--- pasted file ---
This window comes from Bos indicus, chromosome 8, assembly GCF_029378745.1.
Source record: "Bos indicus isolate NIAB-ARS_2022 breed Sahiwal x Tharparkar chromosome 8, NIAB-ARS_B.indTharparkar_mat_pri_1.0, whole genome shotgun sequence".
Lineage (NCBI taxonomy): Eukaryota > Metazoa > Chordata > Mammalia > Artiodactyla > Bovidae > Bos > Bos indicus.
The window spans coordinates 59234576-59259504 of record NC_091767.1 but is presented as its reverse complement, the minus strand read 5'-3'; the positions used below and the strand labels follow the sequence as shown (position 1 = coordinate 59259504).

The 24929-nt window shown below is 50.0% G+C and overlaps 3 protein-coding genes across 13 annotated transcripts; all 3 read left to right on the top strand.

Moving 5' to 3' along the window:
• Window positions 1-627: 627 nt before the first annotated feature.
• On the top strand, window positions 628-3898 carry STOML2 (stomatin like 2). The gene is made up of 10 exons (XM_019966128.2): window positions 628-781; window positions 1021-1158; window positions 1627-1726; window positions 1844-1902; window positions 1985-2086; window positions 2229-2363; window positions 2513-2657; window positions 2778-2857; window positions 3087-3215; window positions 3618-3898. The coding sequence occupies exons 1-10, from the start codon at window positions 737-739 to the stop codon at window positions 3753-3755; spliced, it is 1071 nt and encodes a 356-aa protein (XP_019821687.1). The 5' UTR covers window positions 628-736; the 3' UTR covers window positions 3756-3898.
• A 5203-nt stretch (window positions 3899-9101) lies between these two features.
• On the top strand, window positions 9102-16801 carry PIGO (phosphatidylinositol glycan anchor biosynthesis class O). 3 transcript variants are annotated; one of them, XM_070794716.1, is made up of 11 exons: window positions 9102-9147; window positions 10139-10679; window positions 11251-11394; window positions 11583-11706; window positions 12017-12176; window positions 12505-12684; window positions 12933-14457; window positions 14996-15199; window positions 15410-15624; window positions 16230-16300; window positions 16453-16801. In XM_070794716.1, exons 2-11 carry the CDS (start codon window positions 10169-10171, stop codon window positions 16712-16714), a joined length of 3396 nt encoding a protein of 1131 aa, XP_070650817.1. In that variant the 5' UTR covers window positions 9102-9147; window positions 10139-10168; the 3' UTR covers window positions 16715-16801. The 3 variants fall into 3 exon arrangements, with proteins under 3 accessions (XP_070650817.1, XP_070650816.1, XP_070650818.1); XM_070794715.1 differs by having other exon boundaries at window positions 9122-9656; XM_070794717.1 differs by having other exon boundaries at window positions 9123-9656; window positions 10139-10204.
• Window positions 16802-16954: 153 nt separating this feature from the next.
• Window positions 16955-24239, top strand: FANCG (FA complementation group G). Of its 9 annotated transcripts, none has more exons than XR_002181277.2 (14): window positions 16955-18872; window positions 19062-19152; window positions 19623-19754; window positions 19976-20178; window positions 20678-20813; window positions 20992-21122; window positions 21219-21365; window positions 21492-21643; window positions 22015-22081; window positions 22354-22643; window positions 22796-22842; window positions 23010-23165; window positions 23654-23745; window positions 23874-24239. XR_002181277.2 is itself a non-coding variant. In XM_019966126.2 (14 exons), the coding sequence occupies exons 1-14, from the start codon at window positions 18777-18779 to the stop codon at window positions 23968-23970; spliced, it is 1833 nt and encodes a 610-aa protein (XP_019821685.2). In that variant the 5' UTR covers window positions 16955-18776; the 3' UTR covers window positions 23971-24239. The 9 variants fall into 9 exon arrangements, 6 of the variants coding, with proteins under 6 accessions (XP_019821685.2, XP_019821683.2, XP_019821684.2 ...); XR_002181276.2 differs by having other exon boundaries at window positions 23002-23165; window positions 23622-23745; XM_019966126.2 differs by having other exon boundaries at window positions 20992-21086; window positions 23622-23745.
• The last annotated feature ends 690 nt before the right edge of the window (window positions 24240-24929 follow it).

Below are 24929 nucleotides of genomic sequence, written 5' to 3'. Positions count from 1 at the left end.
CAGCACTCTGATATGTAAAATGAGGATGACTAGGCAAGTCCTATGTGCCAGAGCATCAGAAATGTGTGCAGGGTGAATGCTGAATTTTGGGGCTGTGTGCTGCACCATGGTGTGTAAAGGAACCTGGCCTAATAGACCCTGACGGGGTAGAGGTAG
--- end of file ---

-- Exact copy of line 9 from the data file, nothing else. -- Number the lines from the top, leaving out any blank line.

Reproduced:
• A 5203-nt stretch (window positions 3899-9101) lies between these two features.